During the 1968 presidential election, Richard M. Nixon promised "peace with honor". His plan was to build up the ARVN, so that they could take over the defense of South Vietnam (the Nixon Doctrine). The policy became known as "Vietnamization", a term criticized by Robert K. Brigham for implying that, to that date, only Americans had been dying in the conflict. Vietnamization had much in common with the policies of the Kennedy administration. One important difference, however, remained. While Kennedy insisted that the South Vietnamese fight the war themselves, he attempted to limit the scope of the conflict. In pursuit of a withdrawal strategy, Richard Nixon was prepared to employ a variety of tactics, including widening the war.
Nixon also pursued negotiations. Theater commander Creighton Abrams shifted to smaller operations, aimed at NLF logistics, with better use of firepower and more cooperation with the ARVN. Nixon also began to pursue détente with the Soviet Union and rapprochement with the People's Republic of China. This policy helped to decrease global tensions. Détente led to nuclear arms reduction on the part of both superpowers. But Nixon was disappointed that the PRC and the Soviet Union continued to supply the North Vietnamese with aid. In September 1969, Ho Chi Minh died at age seventy-nine.
The anti-war movement was gaining strength in the United States. Nixon appealed to the "silent majority" of Americans to support the war. But revelations of the My Lai Massacre, in which U.S. forces went on a rampage and killed civilians, including women and children, provoked national and international outrage. The civilian cost of the war was again questioned when the U.S concluded operation Speedy Express with a claimed bodycount of 10,889 NLF (vietcong) guerillas with only 40 U.S losses; Kevin Buckley writing in Newsweek estimated that perhaps 5,000 of the Vietnamese dead were civilians..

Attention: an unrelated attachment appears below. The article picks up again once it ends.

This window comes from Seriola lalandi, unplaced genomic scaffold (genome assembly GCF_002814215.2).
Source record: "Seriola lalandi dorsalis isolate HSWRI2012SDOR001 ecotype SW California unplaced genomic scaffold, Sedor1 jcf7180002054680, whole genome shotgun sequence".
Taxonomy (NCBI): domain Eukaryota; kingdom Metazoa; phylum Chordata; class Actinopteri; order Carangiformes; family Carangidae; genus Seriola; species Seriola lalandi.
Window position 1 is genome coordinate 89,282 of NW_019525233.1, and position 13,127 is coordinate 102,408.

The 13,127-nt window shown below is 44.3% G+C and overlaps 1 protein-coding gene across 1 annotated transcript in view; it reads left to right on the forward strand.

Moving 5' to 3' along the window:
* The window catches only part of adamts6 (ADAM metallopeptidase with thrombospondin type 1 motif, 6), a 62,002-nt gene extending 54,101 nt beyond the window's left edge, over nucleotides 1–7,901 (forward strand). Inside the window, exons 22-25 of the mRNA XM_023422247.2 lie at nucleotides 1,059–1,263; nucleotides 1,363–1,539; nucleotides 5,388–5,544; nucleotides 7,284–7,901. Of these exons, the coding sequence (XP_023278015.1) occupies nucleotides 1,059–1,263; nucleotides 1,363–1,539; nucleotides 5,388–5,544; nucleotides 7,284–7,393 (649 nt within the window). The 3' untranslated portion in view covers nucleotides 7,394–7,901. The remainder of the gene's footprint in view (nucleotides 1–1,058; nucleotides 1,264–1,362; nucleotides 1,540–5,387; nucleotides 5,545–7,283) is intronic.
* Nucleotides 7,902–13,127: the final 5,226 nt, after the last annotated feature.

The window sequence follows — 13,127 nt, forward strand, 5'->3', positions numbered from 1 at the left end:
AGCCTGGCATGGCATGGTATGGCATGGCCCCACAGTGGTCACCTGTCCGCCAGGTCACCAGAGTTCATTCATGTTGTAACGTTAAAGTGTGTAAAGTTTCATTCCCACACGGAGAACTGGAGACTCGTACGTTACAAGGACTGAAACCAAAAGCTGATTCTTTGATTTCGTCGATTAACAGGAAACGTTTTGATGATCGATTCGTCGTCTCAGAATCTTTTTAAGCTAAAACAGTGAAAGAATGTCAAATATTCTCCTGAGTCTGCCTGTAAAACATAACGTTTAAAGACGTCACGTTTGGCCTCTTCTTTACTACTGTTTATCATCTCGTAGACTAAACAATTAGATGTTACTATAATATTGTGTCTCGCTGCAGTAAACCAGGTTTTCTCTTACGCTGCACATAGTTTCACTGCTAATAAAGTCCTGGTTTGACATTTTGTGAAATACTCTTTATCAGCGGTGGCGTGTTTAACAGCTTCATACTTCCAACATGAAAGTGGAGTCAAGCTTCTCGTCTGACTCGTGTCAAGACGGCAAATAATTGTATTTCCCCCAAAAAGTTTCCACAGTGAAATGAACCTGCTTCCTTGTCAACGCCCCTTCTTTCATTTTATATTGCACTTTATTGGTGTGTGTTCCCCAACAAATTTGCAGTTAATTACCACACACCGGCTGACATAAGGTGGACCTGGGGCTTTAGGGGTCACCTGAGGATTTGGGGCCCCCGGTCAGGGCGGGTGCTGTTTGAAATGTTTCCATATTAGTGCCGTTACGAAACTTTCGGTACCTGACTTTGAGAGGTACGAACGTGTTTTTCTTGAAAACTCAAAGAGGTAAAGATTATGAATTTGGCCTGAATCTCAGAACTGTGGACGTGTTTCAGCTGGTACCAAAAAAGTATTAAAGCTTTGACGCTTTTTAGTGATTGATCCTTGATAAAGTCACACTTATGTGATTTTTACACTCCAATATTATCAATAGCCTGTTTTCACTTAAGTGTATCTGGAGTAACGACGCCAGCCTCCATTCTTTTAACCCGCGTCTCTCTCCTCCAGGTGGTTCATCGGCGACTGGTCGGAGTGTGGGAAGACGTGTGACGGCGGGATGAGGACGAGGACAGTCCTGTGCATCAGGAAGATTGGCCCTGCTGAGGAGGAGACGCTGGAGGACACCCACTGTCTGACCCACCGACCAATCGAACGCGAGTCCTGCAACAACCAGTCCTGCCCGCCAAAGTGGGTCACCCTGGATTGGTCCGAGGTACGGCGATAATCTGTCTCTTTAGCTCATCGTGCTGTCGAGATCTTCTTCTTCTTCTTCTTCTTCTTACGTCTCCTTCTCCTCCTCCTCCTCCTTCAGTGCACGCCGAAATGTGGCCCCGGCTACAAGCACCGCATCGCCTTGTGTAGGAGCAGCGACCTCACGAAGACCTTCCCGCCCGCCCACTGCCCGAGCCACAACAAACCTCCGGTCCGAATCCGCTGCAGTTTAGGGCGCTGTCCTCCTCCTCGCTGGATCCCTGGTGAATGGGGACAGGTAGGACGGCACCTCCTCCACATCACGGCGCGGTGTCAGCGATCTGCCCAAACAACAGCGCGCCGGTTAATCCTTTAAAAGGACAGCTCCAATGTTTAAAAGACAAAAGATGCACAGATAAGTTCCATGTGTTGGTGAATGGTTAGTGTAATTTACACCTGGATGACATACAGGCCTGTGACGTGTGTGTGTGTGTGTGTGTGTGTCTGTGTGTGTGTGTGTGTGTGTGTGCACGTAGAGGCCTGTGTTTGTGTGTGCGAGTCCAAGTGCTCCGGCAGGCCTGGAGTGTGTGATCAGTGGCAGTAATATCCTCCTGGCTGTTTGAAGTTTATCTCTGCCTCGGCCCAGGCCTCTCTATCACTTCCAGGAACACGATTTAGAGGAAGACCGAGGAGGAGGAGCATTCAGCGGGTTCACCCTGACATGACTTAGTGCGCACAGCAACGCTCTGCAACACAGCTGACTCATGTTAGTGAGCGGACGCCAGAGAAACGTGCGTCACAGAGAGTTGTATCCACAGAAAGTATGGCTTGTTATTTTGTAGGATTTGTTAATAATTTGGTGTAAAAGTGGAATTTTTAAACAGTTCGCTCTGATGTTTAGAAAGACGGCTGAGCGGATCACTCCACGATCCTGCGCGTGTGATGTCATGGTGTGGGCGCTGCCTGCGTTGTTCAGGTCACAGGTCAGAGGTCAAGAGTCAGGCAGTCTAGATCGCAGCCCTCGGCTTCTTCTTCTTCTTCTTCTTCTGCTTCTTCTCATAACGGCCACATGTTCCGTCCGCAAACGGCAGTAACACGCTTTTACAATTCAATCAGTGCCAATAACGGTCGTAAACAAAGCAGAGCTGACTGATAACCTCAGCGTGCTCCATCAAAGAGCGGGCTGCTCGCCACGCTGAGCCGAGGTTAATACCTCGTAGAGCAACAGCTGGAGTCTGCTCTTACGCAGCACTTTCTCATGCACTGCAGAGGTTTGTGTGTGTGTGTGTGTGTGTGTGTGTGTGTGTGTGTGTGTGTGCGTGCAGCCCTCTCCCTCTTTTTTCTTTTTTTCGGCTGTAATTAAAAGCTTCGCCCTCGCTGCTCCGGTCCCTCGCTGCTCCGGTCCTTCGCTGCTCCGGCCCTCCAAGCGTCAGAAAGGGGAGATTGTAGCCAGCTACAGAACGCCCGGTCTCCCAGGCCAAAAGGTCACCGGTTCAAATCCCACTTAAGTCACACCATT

Prince Norodom Sihanouk had proclaimed Cambodia neutral since 1955, but the VPA and NLF used Cambodian soil as a base and Sihanouk tolerated their presence, because he wished to avoid being drawn into a wider regional conflict. Under pressure from Washington, however, he changed this policy in 1969. The VPA and the NLF were no longer welcome. President Nixon took the opportunity to launch a massive secret bombing campaign, called Operation Menu, against their sanctuaries along the border. This violated a long succession of pronouncements from Washington supporting Cambodian neutrality. Richard Nixon wrote to Prince Sihanouk in April 1969 assuring him that the United States respected "the sovereignty, neutrality and territorial integrity of the Kingdom of Cambodia … Over 14 months, however, approximately 2,750,000 tons of bombs were dropped, more than the total dropped by the Allies in World War II. The bombing was hidden from the American public. In 1970, Prince Sihanouk was deposed by his pro-American prime minister Lon Nol. The country's borders were closed, and the U.S. and ARVN launched incursions into Cambodia to attack VPA/NLF bases and buy time for South Vietnam. The coup against Sihanouk and U.S. bombing destabilized Cambodia and increased support for the Khmer Rouge.